Given the fact that the asset class of precious metals, and more generally commodities became the easiest pick for investors over the latest decade, we really shouldn’t be that perplexed with the idea of how quickly it has now been shunned by the masses. As the price of gold continues in a downtrend, the widely popular SPDR Gold Trust ETF is seeing its lowest levels since 2009. But since the final surge in the price of gold was driven by a herd mentality amongst investors to protect against a stimulus program so complex it was difficult to comprehend, it’s reasonable an asset class associated with fear and uncertainty became a safe harbour of capital. More recently though, what believers of gold and other precious metals learned is the price can go down as quickly as we saw it go up, and that’s not to acknowledge that gold was in a bubble, or by some analysts’ definition has entered a bear market, but perhaps instead, a short period of consolidation.
It’s not just because of my bias from being in the industry that I believe this Bull Run in gold is far from over. If the chart above illustrates anything, it’s that this market over the last ten years still looks rather healthy. Instead, there are some very distinct reasons why for the long term we can still be bullish on gold despite the noise we see here in the short term, and they are as follows:
- – Outlook is for record low federal funds rate (interest rates) into 2016
- – Taper of Quantitative Easing does not equate to tighter policy
- – Global recovery still remains fragile as the fiscal health governments is no better off than before the crises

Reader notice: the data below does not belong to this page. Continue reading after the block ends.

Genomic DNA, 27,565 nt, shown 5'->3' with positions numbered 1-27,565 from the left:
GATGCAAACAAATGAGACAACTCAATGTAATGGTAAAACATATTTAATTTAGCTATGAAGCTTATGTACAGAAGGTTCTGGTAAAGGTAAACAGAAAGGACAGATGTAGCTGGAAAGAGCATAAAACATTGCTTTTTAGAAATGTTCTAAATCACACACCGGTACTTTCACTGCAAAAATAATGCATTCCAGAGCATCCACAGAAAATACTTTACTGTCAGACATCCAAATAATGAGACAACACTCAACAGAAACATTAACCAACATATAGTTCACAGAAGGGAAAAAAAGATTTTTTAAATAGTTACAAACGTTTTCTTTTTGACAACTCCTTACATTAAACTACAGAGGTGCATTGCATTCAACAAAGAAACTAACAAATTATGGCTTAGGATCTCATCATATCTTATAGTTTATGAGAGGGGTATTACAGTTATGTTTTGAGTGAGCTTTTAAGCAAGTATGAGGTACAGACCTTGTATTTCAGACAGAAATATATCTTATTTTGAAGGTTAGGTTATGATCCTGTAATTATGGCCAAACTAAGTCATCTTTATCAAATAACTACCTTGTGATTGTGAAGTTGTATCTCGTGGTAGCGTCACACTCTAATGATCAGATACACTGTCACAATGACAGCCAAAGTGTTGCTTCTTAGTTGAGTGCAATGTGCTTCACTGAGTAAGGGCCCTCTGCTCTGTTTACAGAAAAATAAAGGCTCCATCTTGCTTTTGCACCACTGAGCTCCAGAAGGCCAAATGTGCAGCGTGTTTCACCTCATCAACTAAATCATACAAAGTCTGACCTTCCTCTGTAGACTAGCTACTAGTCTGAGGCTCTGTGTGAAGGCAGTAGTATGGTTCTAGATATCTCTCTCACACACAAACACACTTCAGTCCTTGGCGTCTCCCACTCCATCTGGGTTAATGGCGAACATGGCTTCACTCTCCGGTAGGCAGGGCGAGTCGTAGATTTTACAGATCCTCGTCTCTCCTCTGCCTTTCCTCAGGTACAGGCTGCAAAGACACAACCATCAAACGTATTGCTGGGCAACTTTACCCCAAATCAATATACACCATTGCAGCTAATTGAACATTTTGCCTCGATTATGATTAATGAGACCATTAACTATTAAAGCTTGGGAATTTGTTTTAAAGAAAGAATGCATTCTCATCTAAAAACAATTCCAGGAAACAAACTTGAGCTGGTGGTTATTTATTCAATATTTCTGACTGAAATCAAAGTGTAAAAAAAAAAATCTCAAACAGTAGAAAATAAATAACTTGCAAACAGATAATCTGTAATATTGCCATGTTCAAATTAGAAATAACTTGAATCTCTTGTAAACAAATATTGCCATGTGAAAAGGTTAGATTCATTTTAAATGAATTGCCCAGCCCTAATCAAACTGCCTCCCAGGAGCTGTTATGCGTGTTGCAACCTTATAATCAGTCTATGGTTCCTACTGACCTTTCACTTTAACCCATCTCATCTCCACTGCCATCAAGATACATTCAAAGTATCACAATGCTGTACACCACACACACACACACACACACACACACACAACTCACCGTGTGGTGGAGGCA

The outlook for interest rates along with the fact that any upward manoeuvre in policy rates still remains the upmost threat to economic growth is what has fuelled demand for real assets over the last few years. Furthermore, record low rates have fuelled a consumption binge in the world’s developed economies that now sees the general population saddled with record debt levels. And it’s simple; in order to reign in household imbalances individuals must either save more and consume less, or grow their incomes at a faster rate than their debt. The premise now that we live in a global economy with sub-par 2 percent economic growth is what will constrain individuals and force policy makers to keep rates low for the foreseeable future.
And it’s the Federal Reserve and other central banks that offer the guidance of low rates that will continue to stimulate the economy. We are beginning to learn, and soon accept that the unconventional methods of quantitative easing have run their course. And given the improvement in the US labour market is far less than the US central banks hopes for at this point in the recovery, it’s even more evident this pending policy shift speaks more to the efficacy of its efforts than its arguably somewhat satisfactory achievements.
But finally, and this is the one point surrounding gold that almost everyone seems to have forgotten as of late, and that is the debt burdens of government that seemed to be of paramount focus during and before the great recession are no longer relevant. Paradoxically, they are actually worse than when we entered this crisis five years ago. Despite the efforts of massive stimulus programs from just about every western power, the worlds developed economies actually haven’t returned to full strength, and are even more burdened as a result of the stimulus.
And that quite simply is what kick-started gold’s run back in the beginning of this century. It wasn’t quantitative easing. And for over two years between July of 2004 and November of 2006 interest rates actually went up. But a mix of the aforementioned factors paired with the ineffectiveness of government that opts to devalue their currency in order to attempt to stimulate growth is what will eventually turn around this downturn in gold, and fortunately for some investors has created the buying opportunity of the decade.